In a globalised, increasingly multi-polar world, the ‘special relationship’ between the US and UK might be expected to diminish, as twenty-first century reality supersedes Cold War imperatives. Nothing of the sort, it seems, when it comes to nuclear weapons. In 1958 the US and UK signed the ‘Agreement between the UK and the USA for cooperation in the Uses of Atomic Energy for Mutual Defence Purposes’. Also referred to as the Mutual Defence Agreement (MDA), the treaty established a modus operandi between both countries to exchange classified information to develop their respective nuclear weapon systems. Originally, the MDA prohibited the transfer of nuclear weapons, but an amendment in 1959 allowed for the transfer of nuclear materials and equipment between both countries. This amendment is extended through a renewal of the treaty every ten years, most recently in 2004. The renewal has to be ratified on both sides of the Atlantic and Obama has already given the go-ahead from the US side. Much as successive UK governments may wish to view ratification as an automatic process to be slid through without question, there is a Westminster scrutiny process which a number of parliamentarians are trying to avail themselves of. The government…
Oct 29 2014

Why were we in Afghanistan?

Written by Kate Hudson
Strange how 13 years after we went to war on Afghanistan, the actual reasons for doing so seem to be almost entirely obscured. ‘Leaving the country in better shape’ seems a favourite if anodyne description, or perhaps making it ‘more stable’.  Beyond that, we have assisting in nation-building, tackling the drugs trade, improving gender equality… the list of constructive and humanitarian sounding tasks is a long one. Does anyone now remember or refer to the actually declared reason – the war on terror - declared by President Bush in the days following the 9/11 attacks on the United States? The war on Afghanistan was its first manifestation, inflicted on the people of Afghanistan by Bush and Blair on 7th October 2001. This was Operation Enduring Freedom - launched on the grounds that the Taliban government refused to hand over Osama bin Laden and other al-Qaeda operatives. The stated goal was to continue the war on terror until every terrorist group had been found, stopped and defeated. Whilst this goal may have found emotional resonance with many shocked by the terrible attacks on innocent civilians there were also many at the time who argued against the collective punishment of an entire…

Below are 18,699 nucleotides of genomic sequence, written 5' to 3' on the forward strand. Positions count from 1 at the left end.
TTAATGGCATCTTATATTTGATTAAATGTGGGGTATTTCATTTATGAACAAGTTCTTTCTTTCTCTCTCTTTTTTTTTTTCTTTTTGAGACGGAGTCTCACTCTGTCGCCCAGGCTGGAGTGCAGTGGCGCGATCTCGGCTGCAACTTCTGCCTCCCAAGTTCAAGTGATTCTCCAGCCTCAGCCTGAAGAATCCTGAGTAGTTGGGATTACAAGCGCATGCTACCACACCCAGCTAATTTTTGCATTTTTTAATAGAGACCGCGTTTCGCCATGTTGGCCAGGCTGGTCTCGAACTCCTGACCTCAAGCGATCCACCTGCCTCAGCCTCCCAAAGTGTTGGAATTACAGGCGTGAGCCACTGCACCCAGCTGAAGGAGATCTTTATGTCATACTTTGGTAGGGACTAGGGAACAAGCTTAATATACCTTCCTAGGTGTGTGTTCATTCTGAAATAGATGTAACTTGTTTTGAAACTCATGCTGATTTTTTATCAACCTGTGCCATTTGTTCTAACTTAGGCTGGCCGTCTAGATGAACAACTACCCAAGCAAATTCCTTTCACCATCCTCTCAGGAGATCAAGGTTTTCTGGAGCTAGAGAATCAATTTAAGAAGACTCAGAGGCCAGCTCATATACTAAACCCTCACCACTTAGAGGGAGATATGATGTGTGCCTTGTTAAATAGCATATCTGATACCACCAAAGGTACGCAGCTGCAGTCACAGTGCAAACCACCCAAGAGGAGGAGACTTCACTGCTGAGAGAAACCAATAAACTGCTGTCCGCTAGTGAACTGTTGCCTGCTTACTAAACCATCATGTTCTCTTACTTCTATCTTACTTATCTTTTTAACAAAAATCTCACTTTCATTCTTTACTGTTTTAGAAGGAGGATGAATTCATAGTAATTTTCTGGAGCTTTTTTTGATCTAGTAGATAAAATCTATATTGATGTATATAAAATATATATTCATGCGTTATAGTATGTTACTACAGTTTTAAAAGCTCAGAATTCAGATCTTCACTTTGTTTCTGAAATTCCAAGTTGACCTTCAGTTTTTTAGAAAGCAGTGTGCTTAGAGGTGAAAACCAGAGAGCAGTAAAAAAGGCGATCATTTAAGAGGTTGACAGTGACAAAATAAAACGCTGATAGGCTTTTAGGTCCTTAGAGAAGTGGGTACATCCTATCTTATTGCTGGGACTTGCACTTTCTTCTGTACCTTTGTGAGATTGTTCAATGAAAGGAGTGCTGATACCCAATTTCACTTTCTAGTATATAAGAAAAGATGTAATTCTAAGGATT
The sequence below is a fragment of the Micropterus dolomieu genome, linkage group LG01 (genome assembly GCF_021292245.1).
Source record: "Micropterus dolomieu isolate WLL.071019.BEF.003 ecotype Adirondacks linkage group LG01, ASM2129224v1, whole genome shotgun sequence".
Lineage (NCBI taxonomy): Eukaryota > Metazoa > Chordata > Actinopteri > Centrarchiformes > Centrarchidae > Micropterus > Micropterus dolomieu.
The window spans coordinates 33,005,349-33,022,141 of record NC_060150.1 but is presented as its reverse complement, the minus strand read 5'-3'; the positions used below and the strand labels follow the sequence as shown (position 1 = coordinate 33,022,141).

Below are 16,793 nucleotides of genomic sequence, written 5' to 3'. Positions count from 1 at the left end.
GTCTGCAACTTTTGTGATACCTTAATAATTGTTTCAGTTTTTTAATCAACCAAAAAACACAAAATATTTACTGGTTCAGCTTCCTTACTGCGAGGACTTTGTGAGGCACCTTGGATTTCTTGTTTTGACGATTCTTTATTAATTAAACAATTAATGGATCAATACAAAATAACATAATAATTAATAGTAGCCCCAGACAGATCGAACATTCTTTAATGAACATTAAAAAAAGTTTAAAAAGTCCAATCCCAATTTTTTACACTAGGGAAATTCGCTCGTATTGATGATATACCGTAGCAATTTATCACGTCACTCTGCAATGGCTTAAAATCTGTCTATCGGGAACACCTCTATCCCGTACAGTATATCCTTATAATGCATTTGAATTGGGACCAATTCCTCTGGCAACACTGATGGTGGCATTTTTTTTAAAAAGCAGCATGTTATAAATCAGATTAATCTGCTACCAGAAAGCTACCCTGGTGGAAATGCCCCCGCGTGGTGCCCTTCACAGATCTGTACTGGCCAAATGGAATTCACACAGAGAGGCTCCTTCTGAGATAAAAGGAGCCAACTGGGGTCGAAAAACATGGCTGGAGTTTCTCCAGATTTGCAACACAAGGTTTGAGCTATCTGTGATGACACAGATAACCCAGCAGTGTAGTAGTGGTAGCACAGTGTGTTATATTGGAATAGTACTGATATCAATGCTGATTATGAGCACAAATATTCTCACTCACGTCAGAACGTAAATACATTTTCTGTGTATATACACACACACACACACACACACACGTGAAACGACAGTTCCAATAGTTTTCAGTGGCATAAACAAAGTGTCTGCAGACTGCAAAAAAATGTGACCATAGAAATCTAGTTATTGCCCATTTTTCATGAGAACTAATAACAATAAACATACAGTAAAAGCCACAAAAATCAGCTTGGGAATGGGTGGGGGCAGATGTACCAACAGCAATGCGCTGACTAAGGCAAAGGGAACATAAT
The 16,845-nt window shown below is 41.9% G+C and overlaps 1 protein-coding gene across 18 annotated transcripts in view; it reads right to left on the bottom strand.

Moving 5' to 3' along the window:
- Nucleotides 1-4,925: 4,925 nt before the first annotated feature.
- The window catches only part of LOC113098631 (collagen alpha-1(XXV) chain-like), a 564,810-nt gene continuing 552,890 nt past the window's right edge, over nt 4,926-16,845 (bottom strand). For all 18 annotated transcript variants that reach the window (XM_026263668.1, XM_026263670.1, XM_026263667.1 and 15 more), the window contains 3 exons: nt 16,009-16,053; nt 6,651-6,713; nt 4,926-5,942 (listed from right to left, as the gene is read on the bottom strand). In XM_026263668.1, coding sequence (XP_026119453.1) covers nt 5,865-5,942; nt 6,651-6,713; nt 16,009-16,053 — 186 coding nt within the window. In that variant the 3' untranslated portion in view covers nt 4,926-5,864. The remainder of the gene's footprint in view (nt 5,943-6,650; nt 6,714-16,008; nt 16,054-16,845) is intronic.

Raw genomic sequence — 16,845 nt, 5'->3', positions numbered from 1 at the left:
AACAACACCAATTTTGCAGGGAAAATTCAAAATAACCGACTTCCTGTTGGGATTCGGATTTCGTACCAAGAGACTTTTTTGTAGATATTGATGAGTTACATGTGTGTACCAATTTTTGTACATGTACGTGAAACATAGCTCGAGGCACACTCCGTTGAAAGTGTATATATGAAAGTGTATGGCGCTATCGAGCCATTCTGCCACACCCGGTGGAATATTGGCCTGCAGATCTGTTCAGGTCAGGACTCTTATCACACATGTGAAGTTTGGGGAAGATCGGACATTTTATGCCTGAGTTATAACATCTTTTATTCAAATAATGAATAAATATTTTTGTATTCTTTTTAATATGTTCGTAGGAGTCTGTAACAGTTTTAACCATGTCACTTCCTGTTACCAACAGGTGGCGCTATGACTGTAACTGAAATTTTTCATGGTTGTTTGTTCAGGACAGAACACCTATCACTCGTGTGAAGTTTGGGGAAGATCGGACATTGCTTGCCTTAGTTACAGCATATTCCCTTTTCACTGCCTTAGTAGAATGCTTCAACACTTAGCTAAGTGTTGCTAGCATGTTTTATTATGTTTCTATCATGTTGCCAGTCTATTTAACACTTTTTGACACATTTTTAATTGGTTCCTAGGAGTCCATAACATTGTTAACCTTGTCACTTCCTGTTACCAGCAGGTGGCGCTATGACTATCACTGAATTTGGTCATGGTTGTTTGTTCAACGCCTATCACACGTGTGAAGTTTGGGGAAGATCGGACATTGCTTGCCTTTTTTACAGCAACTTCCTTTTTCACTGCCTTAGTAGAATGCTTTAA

Sep 26 2014

Don't vote for war

Written by Kate Hudson
As the war debate continues inside Westminster, it’s good to hear that the SNP will vote against the government motion for war. I would make two points to MPs before they vote. Firstly, not to ignore the facts of history, recent and past, that have led to this crisis. ISIL has not sprung fully-formed out of nowhere, context free. It is the product of western intervention and brutality in the region for over a decade. But the roots are much longer. For a century the region has been subject to western military, political and economic intervention, plunder and regime change. More killing will not resolve these long run problems of our collective, largely western making. Secondly, to stick to the law and not make it up as they go along. Whatever David Cameron says, it is not legal to attack Iraq. There are two possible lawful uses of force under the UN charter: in self-defence under Article 51 which doesn’t apply here; and when the UN Security Council authorises force under Chapter VII of the Charter, allowing “all necessary measures” to achieve the Security Council’s stated objectives. The UN Security Council meeting on Wednesday night didn’t give this authorisation. If MPs want…